Wednesday 18 October 2017

Law theme, mallet of judge, wooden gavel

The questions everyone keeps asking about our judicial system

This article first appeared on Malta Today

Unless you work within the field yourself, the intricacies of the judicial system as seen by the innocent bystander, seem to operate in a parallel universe, with court judgements, decisions and sentencing appearing (at least to us) like a hit and miss affair.

Granted, we accept that we do not work in the legal field, so what seems incomprehensible to us may have a very plausible explanation behind it. It is also true that this issue is very complicated because the judicial system has to abide by the laws as they are written and that it sometimes boils down to the interpretation of said laws. But because it affects everyone who has the misfortune to be affected by a Court decision, perhaps it is time someone who knows all about how it works steps forward and explains it to us mere mortals.

Viewed from the standpoint of a layperson, and here I include myself, we are constantly mystified by how (for similar crimes or incidents) bail is granted to some and not to others, how the maximum punishment is meted out to some and not to others, how suspended sentences are doled out to some and not to others, and many other questions which always arise whenever we read a news item emerging from our Courts. While it is understood that judges and magistrates use their own discretion in handing down sentences, these are often either completely out of proportion to the crime or the law which was broken, while in other cases, they are so woefully inadequate that they sound like a joke.

The shocked reactions online to the paltry punishments in cases of domestic abuse and sexual assaults on women often echo my own: “is that it?!” When it comes to the abuse of children some of the sentences are even more heartbreaking and leave you stunned in disbelief. A child is ruined for life and too often the perpetrator gets away with what is, in real terms, a slap on the wriest. The different ways in which Maltese and foreigners are treated in Court for the same crimes are also so blatantly glaring that it is impossible not to comment.

The other victims of our current judicial system are families. I am tired of reading of cases of (mostly) women tied up in legal tangles as years of their lives go to waste while they sort out child custody issues, division of assets and other issues pertaining to a marital separation. Surely when the other party repeatedly fails to show up for the hearing as a delaying tactic, the Court should decide to move forward with the case in their absence? it seems to me that if you cannot even be bothered to show up to defend your own case than that should work against you, and in my view, three strikes and you lose the case.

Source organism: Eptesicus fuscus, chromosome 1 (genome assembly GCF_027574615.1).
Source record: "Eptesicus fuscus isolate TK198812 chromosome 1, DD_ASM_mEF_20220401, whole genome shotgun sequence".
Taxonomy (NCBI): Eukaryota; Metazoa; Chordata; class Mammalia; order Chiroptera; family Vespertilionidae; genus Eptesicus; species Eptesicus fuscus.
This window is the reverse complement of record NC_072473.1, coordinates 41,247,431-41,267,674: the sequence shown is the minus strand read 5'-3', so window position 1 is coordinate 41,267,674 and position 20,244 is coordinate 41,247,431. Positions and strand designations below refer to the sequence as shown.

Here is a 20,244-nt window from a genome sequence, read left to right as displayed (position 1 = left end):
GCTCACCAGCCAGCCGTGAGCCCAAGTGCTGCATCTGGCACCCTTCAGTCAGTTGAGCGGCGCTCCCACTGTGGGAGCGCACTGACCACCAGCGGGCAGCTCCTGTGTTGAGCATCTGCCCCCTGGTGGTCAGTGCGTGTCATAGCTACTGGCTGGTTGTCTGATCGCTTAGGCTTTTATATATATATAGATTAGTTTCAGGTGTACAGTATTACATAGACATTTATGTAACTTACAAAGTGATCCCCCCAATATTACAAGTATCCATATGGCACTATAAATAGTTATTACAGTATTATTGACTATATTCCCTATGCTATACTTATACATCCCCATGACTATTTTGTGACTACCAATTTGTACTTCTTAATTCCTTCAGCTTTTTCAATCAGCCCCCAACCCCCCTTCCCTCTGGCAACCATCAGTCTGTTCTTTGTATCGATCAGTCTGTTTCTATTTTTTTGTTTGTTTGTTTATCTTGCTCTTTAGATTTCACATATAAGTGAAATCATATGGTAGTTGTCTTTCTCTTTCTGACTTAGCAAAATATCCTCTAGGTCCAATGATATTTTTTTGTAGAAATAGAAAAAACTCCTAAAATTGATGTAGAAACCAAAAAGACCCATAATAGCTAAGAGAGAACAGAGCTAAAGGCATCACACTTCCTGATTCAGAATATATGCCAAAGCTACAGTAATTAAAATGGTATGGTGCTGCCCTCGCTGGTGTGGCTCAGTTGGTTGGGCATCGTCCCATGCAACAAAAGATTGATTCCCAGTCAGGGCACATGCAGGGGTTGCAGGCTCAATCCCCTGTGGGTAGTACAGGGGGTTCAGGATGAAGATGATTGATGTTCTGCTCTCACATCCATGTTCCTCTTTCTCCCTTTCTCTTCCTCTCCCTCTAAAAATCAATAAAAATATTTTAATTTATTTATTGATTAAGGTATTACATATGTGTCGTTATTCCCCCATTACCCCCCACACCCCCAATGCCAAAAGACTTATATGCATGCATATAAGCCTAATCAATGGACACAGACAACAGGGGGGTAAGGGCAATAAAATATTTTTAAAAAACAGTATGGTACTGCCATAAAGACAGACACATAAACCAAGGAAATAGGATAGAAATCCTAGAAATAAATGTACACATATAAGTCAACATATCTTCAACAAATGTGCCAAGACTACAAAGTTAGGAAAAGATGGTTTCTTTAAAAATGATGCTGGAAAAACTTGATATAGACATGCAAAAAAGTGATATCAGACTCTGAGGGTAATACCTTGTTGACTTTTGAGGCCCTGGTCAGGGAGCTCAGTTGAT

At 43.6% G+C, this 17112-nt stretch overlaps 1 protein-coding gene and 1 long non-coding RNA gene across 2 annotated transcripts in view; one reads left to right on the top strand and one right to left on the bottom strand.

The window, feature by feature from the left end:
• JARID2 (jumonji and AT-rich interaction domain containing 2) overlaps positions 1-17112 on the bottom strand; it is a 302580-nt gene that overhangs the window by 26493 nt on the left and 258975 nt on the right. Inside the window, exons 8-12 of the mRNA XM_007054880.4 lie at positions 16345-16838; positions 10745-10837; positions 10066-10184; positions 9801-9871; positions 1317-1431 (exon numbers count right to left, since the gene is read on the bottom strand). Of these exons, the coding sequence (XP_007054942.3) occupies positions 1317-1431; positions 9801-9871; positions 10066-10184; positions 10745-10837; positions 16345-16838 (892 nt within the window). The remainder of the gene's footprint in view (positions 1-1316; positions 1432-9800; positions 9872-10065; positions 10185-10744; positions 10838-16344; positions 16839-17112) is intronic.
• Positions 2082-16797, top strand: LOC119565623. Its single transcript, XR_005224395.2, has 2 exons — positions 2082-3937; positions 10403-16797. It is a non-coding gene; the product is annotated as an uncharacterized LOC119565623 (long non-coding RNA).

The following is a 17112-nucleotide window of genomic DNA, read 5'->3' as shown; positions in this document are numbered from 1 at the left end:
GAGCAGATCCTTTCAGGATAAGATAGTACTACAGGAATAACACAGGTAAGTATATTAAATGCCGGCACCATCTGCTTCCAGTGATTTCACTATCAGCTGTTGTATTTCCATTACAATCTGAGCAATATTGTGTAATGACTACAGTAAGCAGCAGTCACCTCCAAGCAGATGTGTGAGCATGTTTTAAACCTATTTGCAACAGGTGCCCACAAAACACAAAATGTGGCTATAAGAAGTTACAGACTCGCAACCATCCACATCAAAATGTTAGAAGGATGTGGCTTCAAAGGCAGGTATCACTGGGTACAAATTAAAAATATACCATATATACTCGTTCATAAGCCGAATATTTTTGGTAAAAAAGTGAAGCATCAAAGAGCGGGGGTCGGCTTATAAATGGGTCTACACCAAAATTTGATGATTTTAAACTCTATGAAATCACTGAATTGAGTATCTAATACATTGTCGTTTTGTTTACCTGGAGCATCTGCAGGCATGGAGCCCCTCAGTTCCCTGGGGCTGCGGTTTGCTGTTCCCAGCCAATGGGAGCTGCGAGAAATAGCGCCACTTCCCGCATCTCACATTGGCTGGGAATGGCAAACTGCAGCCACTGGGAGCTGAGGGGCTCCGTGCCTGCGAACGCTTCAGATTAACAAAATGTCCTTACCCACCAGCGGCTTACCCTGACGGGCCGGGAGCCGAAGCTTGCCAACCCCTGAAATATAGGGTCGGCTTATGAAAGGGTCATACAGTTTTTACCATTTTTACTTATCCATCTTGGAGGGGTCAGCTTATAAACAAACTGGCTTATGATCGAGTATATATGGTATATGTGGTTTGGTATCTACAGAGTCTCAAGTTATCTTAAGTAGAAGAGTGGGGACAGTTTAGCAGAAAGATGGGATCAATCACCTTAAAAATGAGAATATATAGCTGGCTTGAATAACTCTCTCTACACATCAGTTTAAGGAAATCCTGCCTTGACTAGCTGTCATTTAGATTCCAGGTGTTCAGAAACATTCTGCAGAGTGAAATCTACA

Maltese sayings are replete with characteristically sarcastic sayings such as: ‘only go to Court if you are in the wrong’ and ‘when you go to Court, you only know when your case starts, but you will never know when it will finish’. They are always quoted with much wise nodding of the head and an air of hopeless resignation. Anyone who has been to Court will agree that these sayings have more than a ring of truth. In fact, they are so true that there are people who do not even bother going to Court, even though they know they have a strong case, because the time it takes to have the case concluded, the money spent and the likelihood of it not going their way, makes them take one look at that ominous-looking courthouse in Valletta and flatly say, “forget it.” The very thought of entering that building can make most of us feel queasy with anxiety.

On the other hand, if you are the type of person who feels a burning sense of outrage against any injustice, you will see your court case through with grim determination, for years, for as long as it takes. It is not uncommon to read of cases which have dragged on for five, ten, 15, 20 years and more. Some people die before the case has been concluded. It can be galling enough when it is a civil case, to see the person who has broken the law and perhaps screwed you out of your money (for example) basically getting away with it. I cannot even imagine what it must feel like when it is a criminal case, where people have been injured or killed, either in an accident or cold-blooded murder, to see the perpetrator roaming freely because their lawyer got them out on bail. It is especially disquieting when you read in the news that the person out on bail for a serious crime happens to live in your neighbourhood. That’s nice.

So although some of the 450 proposals by the Justice Reform Commission have been implemented, there are still too many areas where the average citizen feels let down by the judicial system. And where is the justice in that?

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